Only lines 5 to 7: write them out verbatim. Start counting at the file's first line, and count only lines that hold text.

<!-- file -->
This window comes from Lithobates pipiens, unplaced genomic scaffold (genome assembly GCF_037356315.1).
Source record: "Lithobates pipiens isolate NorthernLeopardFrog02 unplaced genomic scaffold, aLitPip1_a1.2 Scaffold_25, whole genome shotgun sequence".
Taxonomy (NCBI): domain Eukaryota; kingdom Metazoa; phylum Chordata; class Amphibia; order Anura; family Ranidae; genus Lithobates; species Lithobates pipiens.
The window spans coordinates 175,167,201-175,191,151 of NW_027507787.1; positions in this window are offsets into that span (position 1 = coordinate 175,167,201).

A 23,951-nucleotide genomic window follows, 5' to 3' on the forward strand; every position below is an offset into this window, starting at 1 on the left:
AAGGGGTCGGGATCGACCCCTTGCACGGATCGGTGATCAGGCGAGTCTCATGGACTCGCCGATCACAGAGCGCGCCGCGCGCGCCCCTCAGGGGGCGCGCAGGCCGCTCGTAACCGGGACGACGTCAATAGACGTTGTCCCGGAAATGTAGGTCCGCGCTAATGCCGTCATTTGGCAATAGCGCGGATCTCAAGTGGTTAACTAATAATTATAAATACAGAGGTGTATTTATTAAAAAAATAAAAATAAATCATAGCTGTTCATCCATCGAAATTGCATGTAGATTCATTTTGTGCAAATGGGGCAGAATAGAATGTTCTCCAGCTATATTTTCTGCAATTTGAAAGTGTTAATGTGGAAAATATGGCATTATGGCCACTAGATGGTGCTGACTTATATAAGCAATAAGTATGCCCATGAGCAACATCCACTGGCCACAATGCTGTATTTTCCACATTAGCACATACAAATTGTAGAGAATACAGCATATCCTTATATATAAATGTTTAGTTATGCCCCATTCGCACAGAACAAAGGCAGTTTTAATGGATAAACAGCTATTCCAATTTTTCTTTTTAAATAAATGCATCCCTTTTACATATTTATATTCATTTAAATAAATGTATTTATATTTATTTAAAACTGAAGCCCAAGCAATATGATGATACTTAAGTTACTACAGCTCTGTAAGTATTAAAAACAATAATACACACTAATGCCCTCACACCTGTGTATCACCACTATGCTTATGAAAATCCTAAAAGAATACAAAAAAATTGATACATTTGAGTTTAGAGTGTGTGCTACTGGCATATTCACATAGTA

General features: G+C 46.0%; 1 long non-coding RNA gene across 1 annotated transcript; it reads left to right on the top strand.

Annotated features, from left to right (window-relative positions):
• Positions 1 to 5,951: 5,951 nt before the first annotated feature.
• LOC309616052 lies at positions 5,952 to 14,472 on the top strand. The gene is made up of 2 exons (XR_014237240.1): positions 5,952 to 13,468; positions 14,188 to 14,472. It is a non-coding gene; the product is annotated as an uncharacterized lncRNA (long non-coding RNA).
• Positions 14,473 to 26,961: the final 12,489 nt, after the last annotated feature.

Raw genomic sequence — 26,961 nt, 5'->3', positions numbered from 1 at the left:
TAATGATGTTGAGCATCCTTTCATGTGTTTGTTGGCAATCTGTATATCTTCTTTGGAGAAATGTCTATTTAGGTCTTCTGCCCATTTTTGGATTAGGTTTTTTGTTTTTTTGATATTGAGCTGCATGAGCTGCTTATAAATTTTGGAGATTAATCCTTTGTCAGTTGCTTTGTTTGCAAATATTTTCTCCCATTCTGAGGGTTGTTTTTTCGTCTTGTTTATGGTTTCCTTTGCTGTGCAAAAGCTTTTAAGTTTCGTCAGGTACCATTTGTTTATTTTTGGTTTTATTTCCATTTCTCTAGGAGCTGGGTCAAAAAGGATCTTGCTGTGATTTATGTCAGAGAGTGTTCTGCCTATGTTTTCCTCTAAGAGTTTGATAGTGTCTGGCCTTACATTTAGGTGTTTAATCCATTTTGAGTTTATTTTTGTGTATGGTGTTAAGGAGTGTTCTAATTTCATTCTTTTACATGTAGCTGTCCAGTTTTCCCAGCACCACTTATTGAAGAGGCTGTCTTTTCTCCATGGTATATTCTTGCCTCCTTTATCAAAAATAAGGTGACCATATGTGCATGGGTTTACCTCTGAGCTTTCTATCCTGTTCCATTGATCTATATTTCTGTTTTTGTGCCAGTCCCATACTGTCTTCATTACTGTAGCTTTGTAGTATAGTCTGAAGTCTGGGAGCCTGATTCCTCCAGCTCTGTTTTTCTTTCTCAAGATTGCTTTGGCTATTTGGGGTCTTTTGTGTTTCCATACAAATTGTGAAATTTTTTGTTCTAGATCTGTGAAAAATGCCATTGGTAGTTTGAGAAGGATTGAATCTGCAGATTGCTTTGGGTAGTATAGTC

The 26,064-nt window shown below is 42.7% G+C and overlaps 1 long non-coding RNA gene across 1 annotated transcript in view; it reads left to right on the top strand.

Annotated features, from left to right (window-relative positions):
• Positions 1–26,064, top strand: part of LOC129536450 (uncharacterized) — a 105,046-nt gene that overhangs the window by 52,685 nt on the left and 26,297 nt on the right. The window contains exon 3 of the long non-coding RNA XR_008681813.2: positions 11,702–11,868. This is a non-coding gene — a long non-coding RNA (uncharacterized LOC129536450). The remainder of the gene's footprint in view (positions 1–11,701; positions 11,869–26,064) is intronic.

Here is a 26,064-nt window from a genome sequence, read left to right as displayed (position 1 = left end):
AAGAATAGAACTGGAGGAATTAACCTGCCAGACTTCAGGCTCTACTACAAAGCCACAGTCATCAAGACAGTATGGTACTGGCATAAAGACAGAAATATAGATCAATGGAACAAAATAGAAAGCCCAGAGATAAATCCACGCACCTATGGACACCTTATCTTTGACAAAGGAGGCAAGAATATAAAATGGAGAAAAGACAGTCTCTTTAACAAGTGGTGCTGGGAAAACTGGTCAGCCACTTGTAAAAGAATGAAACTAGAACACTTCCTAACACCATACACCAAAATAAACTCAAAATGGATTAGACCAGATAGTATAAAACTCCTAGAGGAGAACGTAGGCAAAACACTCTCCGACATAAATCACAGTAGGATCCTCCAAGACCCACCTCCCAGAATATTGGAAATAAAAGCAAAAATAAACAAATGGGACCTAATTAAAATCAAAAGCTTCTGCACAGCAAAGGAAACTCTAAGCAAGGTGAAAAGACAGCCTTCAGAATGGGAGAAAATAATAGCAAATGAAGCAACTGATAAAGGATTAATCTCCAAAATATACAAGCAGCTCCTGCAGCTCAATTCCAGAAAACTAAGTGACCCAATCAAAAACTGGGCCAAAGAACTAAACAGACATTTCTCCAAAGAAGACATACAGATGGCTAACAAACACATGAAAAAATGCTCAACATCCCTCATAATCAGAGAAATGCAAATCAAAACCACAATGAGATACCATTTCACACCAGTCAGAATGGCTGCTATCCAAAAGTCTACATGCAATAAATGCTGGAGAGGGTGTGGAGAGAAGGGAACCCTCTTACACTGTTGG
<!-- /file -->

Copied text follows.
A 23,951-nucleotide genomic window follows, 5' to 3' on the forward strand; every position below is an offset into this window, starting at 1 on the left:
AAGGGGTCGGGATCGACCCCTTGCACGGATCGGTGATCAGGCGAGTCTCATGGACTCGCCGATCACAGAGCGCGCCGCGCGCGCCCCTCAGGGGGCGCGCAGGCCGCTCGTAACCGGGACGACGTCAATAGACGTTGTCCCGGAAATGTAGGTCCGCGCTAATGCCGTCATTTGGCAATAGCGCGGATCTCAAGTGGTTAACTAATAATTATAAATACAGAGGTGTATTTATTAAAAAAATAAAAATAAATCATAGCTGTTCATCCATCGAAATTGCATGTAGATTCATTTTGTGCAAATGGGGCAGAATAGAATGTTCTCCAGCTATATTTTCTGCAATTTGAAAGTGTTAATGTGGAAAATATGGCATTATGGCCACTAGATGGTGCTGACTTATATAAGCAATAAGTATGCCCATGAGCAACATCCACTGGCCACAATGCTGTATTTTCCACATTAGCACATACAAATTGTAGAGAATACAGCATATCCTTATATATAAATGTTTAGTTATGCCCCATTCGCACAGAACAAAGGCAGTTTTAATGGATAAACAGCTATTCCAATTTTTCTTTTTAAATAAATGCATCCCTTTTACATATTTATATTCATTTAAATAAATGTATTTATATTTATTTAAAACTGAAGCCCAAGCAATATGATGATACTTAAGTTACTACAGCTCTGTAAGTATTAAAAACAATAATACACACTAATGCCCTCACACCTGTGTATCACCACTATGCTTATGAAAATCCTAAAAGAATACAAAAAAATTGATACATTTGAGTTTAGAGTGTGTGCTACTGGCATATTCACATAGTA

General features: G+C 46.0%; 1 long non-coding RNA gene across 1 annotated transcript; it reads left to right on the top strand.